The battle was entered before dawn, and the field was covered in fog when the sun came up. This caused great confusion. Warwick’s speech about staying to die with his men, killing his horse so that his troops knew he would not leave them, is pure fiction. The real Warwick was killed by York soldiers as he tried to climb onto his horse to flee the battle. Edward had ordered that Warwick be taken alive, but in the confusion he was killed. This means that the description given to Anne Neville by the Duke of Somerset in this episode is fiction as well.

We are not shown the Battle of Tewkesbury, but the actual battle was very brutal, leaving thousands dead on the field. Tewkesbury took place month after Barnet, with fewer men than Barnet. Edward’s army not only fought but chased and hunted down men as they tried to flee the battle. Soldiers drown trying to cross rivers to get away from the fighting. It was the actions taken by the Yorkists after the battle which were so harsh. We know that the nobles and knights of the Lancastrian army ran and sought sanctuary in Tewkesbury Abbey, but then sources diverge. One version of the story says that Edward pardoned the men hiding in the Abbey, and gave thanks at the alter for his victory. The darker version is that he had already begun slaughtering the Lancastrians when a priest intervened, holding up the Eucharist. We do know that the Abbey had to be re-consecrated, because so much blood had been spilled there. The leaders who came out of the Abbey had been promised pardons, but Edward changed his mind and they were later executed. Somerset was executed, as was Edward, the Lancastrian Prince of Wales.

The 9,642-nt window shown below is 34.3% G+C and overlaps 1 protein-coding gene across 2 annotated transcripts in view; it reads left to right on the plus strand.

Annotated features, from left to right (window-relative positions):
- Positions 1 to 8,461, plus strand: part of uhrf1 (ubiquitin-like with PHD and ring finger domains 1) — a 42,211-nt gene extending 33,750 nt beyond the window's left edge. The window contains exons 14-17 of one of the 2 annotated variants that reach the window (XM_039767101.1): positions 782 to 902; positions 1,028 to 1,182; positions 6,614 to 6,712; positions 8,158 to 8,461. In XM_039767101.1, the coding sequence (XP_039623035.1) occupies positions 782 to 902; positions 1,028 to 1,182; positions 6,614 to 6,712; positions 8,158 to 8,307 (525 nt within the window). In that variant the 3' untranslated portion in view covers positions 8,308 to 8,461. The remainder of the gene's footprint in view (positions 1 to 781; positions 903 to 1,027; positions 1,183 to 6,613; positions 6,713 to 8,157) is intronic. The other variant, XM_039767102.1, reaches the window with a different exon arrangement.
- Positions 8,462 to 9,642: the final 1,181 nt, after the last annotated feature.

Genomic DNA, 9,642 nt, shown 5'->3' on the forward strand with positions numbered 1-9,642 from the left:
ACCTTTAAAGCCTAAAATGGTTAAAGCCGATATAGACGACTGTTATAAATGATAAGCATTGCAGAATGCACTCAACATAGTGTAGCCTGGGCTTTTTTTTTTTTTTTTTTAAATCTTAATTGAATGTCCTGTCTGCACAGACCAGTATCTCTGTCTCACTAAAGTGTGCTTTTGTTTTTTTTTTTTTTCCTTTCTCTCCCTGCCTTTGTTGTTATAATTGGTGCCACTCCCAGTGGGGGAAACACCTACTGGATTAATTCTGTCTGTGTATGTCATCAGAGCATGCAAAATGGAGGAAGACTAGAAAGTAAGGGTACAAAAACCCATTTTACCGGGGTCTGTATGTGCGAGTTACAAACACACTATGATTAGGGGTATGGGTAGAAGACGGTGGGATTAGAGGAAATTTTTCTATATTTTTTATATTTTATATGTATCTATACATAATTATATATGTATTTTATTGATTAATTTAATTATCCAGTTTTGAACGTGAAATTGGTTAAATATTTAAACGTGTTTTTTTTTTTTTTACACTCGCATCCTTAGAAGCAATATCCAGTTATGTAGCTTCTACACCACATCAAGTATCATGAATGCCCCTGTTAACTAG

Henry VI was captured at the end of the battle and taken back to the Tower of London as a prisoner. He was not left there “for safekeeping” by Warwick, as he is in the episode. Most sources say that he was killed with a blow to the back of his head, not by smothering with a pillow. The audience sees this though Elizabeth, who follows Edward form their bed to the Tower, though I doubt she was an actual witness to Henry’s death. She watches as Richard and George fiendishly hold Henry down and Edward holds the pillow over his face. Edward and George are not listed in sources as being in the Tower at the time of Henry’s death, though Richard of Gloucester was.  Distributing the blame for the execution of Henry VI between all three brothers may be another attempt to soften Richard, to keep him from looking like one of the antagonists.